Globus Toolkit to End Support after 20 Years

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The Globus Toolkit has been an open source project since its inception, allowing the community to provide enhancements that have made it what it is today. But after a nearly 20-year run as what many see as the benchmark of grid computing, the Globus team at the University of Chicago will no longer support the Globus Toolkit.

One of the toolkit’s key components is Globus GridFTP; a data transfer protocol used to optimize high-bandwidth wide-area networks. Globus GridFTP is built on the FTP protocol, but additional features specific to grid projects have been incorporated.

According to their announcement, by the end [prisna-wp-translate-show-hide behavior=”show”][/prisna-wp-translate-show-hide]of 2018 “all endpoints connected to the Globus cloud service using the open-source Globus Toolkit GridFTP server must migrate to Globus Connect. At the end of 2018, we will discontinue all maintenance (including security patches) and distribution of the open-source Globus Toolkit.

The reasons they gave for this is a lack of financial resources and a shift in focus. Previously, grants from the U.S. National Science Foundation (NSF) helped cover the costs of supporting, updating, patching, and other general maintenance. With a shift in focus and lack of funding, they can’t afford to continue the project and Globus has moved its attention to Globus Connect.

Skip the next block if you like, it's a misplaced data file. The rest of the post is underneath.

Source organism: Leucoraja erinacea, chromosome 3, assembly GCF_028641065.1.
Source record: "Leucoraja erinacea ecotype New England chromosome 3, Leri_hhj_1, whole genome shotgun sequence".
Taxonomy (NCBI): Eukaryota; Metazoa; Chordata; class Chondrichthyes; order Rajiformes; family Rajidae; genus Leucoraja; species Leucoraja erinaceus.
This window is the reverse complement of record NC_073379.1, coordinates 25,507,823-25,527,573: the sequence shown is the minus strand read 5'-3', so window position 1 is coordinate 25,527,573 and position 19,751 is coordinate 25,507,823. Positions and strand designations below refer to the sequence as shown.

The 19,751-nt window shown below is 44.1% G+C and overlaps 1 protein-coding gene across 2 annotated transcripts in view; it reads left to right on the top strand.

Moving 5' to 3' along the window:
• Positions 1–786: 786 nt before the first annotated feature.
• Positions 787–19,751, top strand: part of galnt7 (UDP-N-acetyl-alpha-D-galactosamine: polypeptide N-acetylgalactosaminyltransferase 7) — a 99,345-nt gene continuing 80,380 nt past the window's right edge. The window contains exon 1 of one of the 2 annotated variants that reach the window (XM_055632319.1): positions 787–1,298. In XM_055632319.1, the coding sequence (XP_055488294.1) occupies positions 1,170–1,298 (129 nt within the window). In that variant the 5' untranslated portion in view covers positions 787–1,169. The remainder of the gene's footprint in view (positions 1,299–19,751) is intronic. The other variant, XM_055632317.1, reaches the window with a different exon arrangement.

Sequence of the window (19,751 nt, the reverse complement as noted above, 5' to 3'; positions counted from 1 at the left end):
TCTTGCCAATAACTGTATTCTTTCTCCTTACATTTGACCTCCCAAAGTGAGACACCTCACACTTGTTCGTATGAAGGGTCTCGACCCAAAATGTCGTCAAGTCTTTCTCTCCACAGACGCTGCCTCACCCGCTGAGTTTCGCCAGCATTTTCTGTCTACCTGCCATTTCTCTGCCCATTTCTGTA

Companies now must choose whether or not they want to migrate to Globus Connect or find a new solution altogether. Some may see this as a challenge, but it also provides an opportunity to evaluate the solutions currently available in the marketplace.

For companies that rely on the economic benefits of an open source solution, there are still some source solutions to choose from; one being the Tsunami UDP Protocol. It uses UDP to transfer files by sectioning them into smaller numbered blocks around 32 KB in size. The client and server application communicate via a TCP connection, while the transfer is performed across a UDP connection. But like many open source solutions, it has limitations. Tsunami UDP has the following limitations to consider:

  • Doesn’t transfer directories or subdirectories. The files need to be bundled into one single tar file.
  • No support for multi-threading.
  • Multi-session and parallel file transfers are not supported. Tsunami UDP supports only one connection to the server at a time.
  • Lack of resume or retry functionality.
  • Native encryption not supported.

This may be a great “ad-hoc” solution, but the lack of features may make you want to reconsider the open source route. Before settling with Globus Connect, you may want to evaluate other solutions that are currently available. One of the available solutions is, of course, FileCatalyst. FileCatalyst provides a solution that includes all of the features that Tsunami UDP doesn’t.

It can be challenging when an open source solution you rely on discontinues support. But, if you take this challenge and view it as an opportunity to evaluate the market’s offerings, you may surprise yourself. You may not only find a solution that just does what you need it to, but you may find a solution that brings more value to the table than any open source solution could provide.